Salem Health began a Covid vaccine clinic at the state fairgrounds on Jan. 7 (Rachel Alexander/Salem Reporter)

Seniors, teachers and other school and child care employees can receive a Covid vaccine in Oregon starting Jan. 23, Gov. Kate Brown said Tuesday, weeks earlier than state plans initially called for.

The change will render more than 750,000 Oregonians eligible for vaccination, a significant increase over the current pool of health care workers, nursing home residents and first responders who are being vaccinated now.

Brown announced the expansion after the Centers for Disease Control and Prevention said Tuesday all Americans 65 and older are eligible for vaccination. The federal government also said it would send all vaccines in its possession to states rather than holding some doses in reserve.

To date, about 108,000 Oregonians have been vaccinated, according to Oregon Health Authority. About 7,000 of those have received both doses of the vaccine needed for full effect. Marion County has vaccinated 10,679 people as of Jan. 12, giving it one of the highest vaccination rates of Oregon counties.

The state is still short of a goal Brown set to vaccinate 12,000 people per day by Jan. 18. Oregon Health Authority recorded 10,735 vaccines administered on Jan. 8, its highest one-day total, and has reported about 7,000 vaccines administered daily this week.

Brown's statement said details about how Oregonians over 65 and educators will be able to seek vaccination would be announced Friday.

“If you are an Oregonian who is newly eligible for vaccination, I am asking for your patience. Please, do not call your doctor’s office or health care provider with questions about when you can be vaccinated,” Brown said in a statement. “Today’s news arrived with no advance notice from the federal government. Oregon health care providers are working as fast as humanly possible to shift their vaccine distribution plans to meet this sudden change in national guidance.”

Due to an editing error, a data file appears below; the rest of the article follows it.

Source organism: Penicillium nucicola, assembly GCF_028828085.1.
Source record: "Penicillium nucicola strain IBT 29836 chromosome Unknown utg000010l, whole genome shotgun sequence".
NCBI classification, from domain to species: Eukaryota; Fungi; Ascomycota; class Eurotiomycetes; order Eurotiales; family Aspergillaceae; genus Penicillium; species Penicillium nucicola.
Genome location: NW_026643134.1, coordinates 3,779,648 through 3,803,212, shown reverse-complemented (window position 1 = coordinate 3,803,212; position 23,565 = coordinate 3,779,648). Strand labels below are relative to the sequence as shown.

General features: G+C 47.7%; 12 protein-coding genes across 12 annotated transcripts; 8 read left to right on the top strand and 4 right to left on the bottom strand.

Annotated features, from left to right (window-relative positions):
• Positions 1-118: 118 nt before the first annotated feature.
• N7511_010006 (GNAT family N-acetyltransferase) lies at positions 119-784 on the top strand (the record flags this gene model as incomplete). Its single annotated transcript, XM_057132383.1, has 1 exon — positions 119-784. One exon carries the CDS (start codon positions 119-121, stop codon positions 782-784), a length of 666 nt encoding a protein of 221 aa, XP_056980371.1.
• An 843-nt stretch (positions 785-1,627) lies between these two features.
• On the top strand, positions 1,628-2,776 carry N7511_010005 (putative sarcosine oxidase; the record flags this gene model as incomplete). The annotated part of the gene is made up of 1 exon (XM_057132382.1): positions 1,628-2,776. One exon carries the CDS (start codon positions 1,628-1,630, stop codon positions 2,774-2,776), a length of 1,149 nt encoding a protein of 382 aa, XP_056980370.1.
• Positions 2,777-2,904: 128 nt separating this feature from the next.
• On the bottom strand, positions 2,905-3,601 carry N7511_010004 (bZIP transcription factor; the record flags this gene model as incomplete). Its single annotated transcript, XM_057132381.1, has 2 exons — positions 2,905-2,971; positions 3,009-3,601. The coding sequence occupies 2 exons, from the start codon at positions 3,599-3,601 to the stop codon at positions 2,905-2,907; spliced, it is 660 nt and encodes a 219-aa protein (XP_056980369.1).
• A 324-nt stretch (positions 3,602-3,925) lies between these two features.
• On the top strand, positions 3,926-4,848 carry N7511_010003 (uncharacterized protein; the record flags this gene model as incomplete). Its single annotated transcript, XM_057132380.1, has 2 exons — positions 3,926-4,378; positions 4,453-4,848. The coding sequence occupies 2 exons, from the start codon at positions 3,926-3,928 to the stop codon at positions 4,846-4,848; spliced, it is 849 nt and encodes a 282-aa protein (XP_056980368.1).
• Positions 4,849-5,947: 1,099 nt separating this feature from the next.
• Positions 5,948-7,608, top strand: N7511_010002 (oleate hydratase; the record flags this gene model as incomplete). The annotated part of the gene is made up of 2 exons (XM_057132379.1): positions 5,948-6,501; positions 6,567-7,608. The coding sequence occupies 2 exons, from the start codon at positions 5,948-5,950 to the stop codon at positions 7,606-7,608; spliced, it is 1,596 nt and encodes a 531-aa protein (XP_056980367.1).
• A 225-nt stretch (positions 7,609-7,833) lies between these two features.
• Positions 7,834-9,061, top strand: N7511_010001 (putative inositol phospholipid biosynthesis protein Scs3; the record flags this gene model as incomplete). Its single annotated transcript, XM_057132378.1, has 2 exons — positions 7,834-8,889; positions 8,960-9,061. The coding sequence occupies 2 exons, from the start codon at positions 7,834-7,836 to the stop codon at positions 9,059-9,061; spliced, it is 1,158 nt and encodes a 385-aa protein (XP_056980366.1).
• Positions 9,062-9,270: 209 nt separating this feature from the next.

The change could help speed the return to in-person school for Oregon’s largest districts, including Salem-Keizer, where teacher unions have called for a vaccine for educators before regular classroom instruction resumes.

Brown had set a target date of Feb. 15 for more schools around the state to return to classrooms. But even with the quicker timeline, most Oregon teachers will not be vaccinated by that date. The two vaccines approved for use in the U.S. require two shots, spaced either three or four weeks apart.

Brown’s announcement covers school employees in kindergarten through 12th grade, as well as child care and preschool educators and workers.

The Salem-Keizer School District is discussing how it will make vaccination available to employees with the Marion County Health Department, district spokeswoman Sylvia McDaniel said.

Polk County Commissioner Craig Pope said last week the county was starting preparations for vaccinating teachers as well.

Contact reporter Rachel Alexander: [email protected] or 503-575-1241.

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